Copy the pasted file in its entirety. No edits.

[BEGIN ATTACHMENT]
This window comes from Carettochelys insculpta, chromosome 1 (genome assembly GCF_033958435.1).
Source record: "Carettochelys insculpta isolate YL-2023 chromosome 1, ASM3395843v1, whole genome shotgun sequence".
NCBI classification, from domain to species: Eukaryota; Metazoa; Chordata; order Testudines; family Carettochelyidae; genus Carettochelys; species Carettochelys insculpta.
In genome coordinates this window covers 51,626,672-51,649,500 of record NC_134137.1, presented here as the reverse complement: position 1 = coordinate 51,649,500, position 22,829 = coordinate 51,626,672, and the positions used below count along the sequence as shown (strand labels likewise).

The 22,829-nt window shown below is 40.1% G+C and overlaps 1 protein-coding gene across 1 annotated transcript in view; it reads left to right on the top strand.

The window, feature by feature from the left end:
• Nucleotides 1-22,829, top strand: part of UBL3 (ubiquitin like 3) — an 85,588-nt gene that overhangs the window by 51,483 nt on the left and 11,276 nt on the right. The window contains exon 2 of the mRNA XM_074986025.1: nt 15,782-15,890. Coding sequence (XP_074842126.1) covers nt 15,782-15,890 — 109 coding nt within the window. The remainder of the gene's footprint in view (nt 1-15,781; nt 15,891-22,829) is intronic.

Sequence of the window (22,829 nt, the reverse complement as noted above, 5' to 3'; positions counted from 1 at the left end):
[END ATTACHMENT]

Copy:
This window comes from Carettochelys insculpta, chromosome 1 (genome assembly GCF_033958435.1).
Source record: "Carettochelys insculpta isolate YL-2023 chromosome 1, ASM3395843v1, whole genome shotgun sequence".
NCBI classification, from domain to species: Eukaryota; Metazoa; Chordata; order Testudines; family Carettochelyidae; genus Carettochelys; species Carettochelys insculpta.
In genome coordinates this window covers 51,626,672-51,649,500 of record NC_134137.1, presented here as the reverse complement: position 1 = coordinate 51,649,500, position 22,829 = coordinate 51,626,672, and the positions used below count along the sequence as shown (strand labels likewise).

The 22,829-nt window shown below is 40.1% G+C and overlaps 1 protein-coding gene across 1 annotated transcript in view; it reads left to right on the top strand.

The window, feature by feature from the left end:
• Nucleotides 1-22,829, top strand: part of UBL3 (ubiquitin like 3) — an 85,588-nt gene that overhangs the window by 51,483 nt on the left and 11,276 nt on the right. The window contains exon 2 of the mRNA XM_074986025.1: nt 15,782-15,890. Coding sequence (XP_074842126.1) covers nt 15,782-15,890 — 109 coding nt within the window. The remainder of the gene's footprint in view (nt 1-15,781; nt 15,891-22,829) is intronic.

Sequence of the window (22,829 nt, the reverse complement as noted above, 5' to 3'; positions counted from 1 at the left end):